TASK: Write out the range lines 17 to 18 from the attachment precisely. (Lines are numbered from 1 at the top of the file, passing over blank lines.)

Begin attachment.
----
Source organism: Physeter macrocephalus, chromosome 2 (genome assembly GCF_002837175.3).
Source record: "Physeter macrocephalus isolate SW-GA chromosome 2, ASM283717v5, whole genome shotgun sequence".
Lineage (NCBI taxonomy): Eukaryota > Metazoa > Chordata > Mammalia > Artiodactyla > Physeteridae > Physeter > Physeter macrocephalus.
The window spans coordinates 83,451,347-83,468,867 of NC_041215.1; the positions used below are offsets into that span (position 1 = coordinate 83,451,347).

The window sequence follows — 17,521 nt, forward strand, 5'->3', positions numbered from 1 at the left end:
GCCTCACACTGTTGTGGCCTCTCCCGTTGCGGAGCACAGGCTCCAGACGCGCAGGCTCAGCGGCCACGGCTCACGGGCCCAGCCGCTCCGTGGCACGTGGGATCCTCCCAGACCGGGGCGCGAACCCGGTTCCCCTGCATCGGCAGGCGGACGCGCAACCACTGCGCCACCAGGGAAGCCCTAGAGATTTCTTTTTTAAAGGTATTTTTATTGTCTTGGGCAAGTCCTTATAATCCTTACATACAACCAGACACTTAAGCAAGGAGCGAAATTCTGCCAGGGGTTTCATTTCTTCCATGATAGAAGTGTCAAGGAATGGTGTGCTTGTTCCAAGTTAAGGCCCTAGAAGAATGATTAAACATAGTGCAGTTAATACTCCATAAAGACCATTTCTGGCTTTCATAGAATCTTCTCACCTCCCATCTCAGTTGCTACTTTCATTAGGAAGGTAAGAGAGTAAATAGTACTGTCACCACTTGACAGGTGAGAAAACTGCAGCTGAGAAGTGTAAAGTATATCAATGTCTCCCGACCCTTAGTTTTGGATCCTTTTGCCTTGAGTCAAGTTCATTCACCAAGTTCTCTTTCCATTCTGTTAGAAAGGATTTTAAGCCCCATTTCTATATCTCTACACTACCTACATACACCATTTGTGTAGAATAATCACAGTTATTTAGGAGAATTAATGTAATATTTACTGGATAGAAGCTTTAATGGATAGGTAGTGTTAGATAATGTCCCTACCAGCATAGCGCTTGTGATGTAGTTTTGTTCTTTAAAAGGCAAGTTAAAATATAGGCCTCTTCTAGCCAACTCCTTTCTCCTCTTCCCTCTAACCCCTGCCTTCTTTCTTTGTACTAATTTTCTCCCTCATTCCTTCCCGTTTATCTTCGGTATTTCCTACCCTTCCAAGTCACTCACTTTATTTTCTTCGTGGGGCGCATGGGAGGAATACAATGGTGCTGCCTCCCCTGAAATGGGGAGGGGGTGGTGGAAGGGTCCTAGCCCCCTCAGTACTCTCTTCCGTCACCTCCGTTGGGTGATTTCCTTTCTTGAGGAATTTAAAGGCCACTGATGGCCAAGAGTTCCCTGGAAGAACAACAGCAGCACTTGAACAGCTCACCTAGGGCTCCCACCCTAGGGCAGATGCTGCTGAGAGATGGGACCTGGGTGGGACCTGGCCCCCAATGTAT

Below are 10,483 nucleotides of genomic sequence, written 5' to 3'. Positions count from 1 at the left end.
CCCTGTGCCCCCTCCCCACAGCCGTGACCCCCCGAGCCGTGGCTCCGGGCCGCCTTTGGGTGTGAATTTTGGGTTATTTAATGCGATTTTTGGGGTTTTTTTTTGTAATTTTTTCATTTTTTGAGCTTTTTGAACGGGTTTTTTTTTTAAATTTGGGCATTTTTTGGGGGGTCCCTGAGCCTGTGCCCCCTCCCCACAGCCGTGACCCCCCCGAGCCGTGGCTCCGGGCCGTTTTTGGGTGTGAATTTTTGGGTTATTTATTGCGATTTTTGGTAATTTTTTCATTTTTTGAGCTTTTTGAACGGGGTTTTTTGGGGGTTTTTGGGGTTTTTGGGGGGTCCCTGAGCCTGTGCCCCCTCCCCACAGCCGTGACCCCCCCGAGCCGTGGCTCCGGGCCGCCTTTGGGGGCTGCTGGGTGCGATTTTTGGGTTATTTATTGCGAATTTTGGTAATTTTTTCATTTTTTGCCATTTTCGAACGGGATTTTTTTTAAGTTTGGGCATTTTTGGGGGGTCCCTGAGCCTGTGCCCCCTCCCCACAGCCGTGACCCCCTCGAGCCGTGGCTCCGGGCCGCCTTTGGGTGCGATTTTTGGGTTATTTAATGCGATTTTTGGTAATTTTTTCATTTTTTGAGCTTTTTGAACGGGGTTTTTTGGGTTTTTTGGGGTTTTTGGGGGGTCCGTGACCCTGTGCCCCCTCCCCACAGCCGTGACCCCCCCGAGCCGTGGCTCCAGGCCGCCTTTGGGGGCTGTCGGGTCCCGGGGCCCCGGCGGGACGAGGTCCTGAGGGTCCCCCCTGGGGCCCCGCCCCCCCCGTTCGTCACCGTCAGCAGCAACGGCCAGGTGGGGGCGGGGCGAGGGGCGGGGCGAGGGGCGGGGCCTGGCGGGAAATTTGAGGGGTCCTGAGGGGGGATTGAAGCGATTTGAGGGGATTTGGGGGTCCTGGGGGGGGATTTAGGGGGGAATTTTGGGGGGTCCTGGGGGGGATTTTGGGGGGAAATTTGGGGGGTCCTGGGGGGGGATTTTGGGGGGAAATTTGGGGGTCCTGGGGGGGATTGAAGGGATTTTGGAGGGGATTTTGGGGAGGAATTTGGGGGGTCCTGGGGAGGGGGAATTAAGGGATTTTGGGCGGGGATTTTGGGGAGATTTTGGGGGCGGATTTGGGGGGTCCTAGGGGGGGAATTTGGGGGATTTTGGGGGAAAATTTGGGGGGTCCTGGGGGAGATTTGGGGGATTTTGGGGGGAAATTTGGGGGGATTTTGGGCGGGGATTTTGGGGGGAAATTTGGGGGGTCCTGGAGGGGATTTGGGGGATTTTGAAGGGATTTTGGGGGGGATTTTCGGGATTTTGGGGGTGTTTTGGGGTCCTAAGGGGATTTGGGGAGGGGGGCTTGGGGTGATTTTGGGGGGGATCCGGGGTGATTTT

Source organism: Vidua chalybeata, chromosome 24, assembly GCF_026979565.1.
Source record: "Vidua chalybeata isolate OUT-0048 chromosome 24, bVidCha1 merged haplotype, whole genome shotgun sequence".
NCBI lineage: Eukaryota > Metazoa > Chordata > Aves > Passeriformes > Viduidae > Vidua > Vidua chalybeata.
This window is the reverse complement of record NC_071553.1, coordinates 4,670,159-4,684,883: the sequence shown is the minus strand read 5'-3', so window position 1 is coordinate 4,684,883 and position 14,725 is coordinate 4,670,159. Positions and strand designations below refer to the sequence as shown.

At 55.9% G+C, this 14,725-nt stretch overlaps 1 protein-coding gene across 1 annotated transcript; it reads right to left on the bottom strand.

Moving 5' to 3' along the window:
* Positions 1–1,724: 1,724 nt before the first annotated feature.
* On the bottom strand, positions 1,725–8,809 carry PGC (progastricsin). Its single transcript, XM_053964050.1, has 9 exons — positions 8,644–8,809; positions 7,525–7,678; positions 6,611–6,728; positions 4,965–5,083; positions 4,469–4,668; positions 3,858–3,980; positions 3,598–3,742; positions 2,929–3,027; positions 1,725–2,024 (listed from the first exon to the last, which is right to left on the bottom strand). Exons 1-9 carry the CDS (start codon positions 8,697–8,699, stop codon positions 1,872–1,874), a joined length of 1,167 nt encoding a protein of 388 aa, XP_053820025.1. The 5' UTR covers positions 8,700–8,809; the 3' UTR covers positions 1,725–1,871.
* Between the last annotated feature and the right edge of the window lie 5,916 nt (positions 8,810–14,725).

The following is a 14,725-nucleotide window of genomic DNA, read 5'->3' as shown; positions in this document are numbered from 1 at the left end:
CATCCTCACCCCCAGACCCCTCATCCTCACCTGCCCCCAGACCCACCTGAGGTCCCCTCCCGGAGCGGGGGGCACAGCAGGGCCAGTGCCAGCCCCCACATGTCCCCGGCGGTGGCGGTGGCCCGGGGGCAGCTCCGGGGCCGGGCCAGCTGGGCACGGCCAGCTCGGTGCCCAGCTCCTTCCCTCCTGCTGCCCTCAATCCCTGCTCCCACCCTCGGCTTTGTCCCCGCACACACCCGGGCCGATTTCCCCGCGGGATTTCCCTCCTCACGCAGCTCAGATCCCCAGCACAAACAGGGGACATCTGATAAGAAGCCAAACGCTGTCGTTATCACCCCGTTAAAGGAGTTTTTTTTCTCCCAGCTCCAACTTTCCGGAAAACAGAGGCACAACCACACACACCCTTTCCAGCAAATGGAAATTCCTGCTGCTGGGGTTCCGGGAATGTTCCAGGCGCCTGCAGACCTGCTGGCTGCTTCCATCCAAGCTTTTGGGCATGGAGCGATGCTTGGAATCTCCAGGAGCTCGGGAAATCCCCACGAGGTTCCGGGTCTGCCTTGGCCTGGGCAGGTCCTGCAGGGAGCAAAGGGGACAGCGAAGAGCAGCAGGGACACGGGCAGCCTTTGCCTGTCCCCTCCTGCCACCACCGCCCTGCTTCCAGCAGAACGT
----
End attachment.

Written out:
* Between the last annotated feature and the right edge of the window lie 5,916 nt (positions 8,810–14,725).

The following is a 14,725-nucleotide window of genomic DNA, read 5'->3' as shown; positions in this document are numbered from 1 at the left end: